Meet Matthias Troyer who is a recognized authority on quantum nature and performance of D-Wave machine and other quantum devices. Prof. Troyer will give us broad perspective on his group's research: making quantum random numbers provable secure, work on quantum simulators, new quantum algorithms, and a summary of their work on D-Wave. The latest pointers: their new study of D-Wave, Scott Aaronson's blog, and Inc's paper.
Abstract: About a century after the development of quantum mechanics we have now reached an exciting time where non-trivial devices that make use of quantum effects can be built. While a universal quantum computer of non-trivial size is still out of reach there are a number commercial and experimental devices: quantum random number generators, quantum encryption systems, and analog quantum simulators. In this colloquium I will present some of these devices and validation tests we performed on them. Quantum random number generators use the inherent randomness in quantum measurements to produce true random numbers, unlike classical pseudorandom number generators which are inherently deterministic. Optical lattice emulators use ultracold atomic gases in optical lattices to mimic typical models of condensed matter physics. Finally, I will discuss the devices built by Canadian company D-Wave systems, which are special purpose quantum simulators for solving hard classical optimization problems.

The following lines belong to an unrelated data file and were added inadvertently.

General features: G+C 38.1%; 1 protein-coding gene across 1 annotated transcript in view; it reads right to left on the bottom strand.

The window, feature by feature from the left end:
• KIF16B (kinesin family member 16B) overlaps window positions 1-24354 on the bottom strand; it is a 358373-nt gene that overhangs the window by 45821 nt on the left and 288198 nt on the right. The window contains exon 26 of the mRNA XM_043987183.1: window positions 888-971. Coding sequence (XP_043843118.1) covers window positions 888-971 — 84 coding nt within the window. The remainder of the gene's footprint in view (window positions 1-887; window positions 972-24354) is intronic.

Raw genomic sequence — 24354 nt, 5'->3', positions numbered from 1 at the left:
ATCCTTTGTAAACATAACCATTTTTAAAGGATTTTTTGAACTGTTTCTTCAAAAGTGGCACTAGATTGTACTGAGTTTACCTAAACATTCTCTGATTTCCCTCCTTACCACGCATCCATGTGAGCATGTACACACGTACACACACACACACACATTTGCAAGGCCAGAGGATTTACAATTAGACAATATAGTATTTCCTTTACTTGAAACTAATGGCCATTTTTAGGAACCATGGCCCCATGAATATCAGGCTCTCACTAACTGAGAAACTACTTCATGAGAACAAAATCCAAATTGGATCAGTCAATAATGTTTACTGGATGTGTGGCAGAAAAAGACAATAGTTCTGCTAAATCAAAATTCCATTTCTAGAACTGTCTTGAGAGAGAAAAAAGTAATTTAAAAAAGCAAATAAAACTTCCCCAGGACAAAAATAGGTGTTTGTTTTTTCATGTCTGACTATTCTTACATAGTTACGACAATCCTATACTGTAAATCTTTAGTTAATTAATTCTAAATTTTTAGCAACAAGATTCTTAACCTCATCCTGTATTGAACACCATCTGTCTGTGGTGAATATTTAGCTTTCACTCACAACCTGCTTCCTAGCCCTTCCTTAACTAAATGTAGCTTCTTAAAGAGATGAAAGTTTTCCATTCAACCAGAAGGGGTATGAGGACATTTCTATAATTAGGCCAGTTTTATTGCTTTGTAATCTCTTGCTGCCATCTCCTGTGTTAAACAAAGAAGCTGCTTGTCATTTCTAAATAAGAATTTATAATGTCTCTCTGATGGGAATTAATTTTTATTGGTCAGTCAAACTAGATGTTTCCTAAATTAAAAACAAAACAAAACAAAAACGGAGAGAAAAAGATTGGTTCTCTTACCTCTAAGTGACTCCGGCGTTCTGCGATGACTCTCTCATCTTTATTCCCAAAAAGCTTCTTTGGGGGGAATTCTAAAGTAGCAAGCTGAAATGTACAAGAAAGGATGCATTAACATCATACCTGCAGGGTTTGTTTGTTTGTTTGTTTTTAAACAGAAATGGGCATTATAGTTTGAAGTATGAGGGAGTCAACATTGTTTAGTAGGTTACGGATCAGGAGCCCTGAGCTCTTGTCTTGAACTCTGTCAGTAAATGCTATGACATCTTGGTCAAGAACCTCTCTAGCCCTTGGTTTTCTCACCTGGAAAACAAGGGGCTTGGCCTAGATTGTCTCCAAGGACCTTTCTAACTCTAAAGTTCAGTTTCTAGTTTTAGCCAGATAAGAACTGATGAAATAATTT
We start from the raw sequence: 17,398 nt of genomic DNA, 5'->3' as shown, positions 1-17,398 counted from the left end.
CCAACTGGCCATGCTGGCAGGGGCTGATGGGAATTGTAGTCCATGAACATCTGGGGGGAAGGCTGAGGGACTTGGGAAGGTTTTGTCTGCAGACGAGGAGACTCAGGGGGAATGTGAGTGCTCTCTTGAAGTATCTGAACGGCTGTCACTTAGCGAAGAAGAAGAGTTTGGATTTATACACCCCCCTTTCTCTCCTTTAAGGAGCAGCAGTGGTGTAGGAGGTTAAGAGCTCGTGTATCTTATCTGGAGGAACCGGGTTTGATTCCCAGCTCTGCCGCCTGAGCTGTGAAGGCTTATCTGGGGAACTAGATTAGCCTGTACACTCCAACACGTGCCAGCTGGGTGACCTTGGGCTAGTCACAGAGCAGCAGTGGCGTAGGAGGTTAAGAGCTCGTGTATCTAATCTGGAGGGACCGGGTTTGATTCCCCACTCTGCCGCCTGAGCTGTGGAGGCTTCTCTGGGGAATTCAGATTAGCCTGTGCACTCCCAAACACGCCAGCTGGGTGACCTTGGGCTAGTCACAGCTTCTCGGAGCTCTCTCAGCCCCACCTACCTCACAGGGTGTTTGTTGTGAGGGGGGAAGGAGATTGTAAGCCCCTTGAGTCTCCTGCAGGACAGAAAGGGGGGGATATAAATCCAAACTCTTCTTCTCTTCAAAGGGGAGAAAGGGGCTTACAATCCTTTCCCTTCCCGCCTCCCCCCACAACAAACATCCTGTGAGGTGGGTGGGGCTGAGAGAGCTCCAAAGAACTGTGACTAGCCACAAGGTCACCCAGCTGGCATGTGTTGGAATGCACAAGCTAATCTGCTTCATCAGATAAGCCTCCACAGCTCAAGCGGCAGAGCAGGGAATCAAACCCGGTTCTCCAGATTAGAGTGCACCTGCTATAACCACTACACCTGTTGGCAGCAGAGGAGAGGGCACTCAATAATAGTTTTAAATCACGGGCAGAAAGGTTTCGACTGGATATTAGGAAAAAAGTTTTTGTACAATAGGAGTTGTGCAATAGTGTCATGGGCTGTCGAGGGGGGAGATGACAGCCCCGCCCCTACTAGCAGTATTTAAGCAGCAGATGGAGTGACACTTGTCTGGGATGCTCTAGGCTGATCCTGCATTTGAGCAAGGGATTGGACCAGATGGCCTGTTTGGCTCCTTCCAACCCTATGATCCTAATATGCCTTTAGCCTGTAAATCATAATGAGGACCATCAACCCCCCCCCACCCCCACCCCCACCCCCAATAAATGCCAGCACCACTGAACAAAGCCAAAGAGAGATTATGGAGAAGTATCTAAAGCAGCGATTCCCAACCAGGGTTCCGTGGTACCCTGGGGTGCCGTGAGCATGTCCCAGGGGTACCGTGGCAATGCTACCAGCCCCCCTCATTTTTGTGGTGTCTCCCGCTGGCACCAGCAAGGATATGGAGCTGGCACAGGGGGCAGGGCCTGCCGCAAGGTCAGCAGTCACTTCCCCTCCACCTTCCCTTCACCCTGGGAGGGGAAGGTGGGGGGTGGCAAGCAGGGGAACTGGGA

Bio: Matthias Troyer is a professor of computational physics at ETH Zurich and a consultant for the quantum computing activities at Microsoft Research. He is a recipient of an ERC Advanced Grant of the European Research Council, a Fellow of the American Physical Society and a member of the Aspen Center for Physics. His research activities center on large-scale simulations of quantum systems, development of new simulation algorithms and high performance computing. His love for new tech gadgets has led him from supercomputing to quantum devices. He has tested quantum random number generators, validated analog quantum simulators for materials (one of the scientific breakthroughs of the year 2010 according to Science magazine) and recently explored the computational capabilities of the controversial devices built by D-Wave Systems.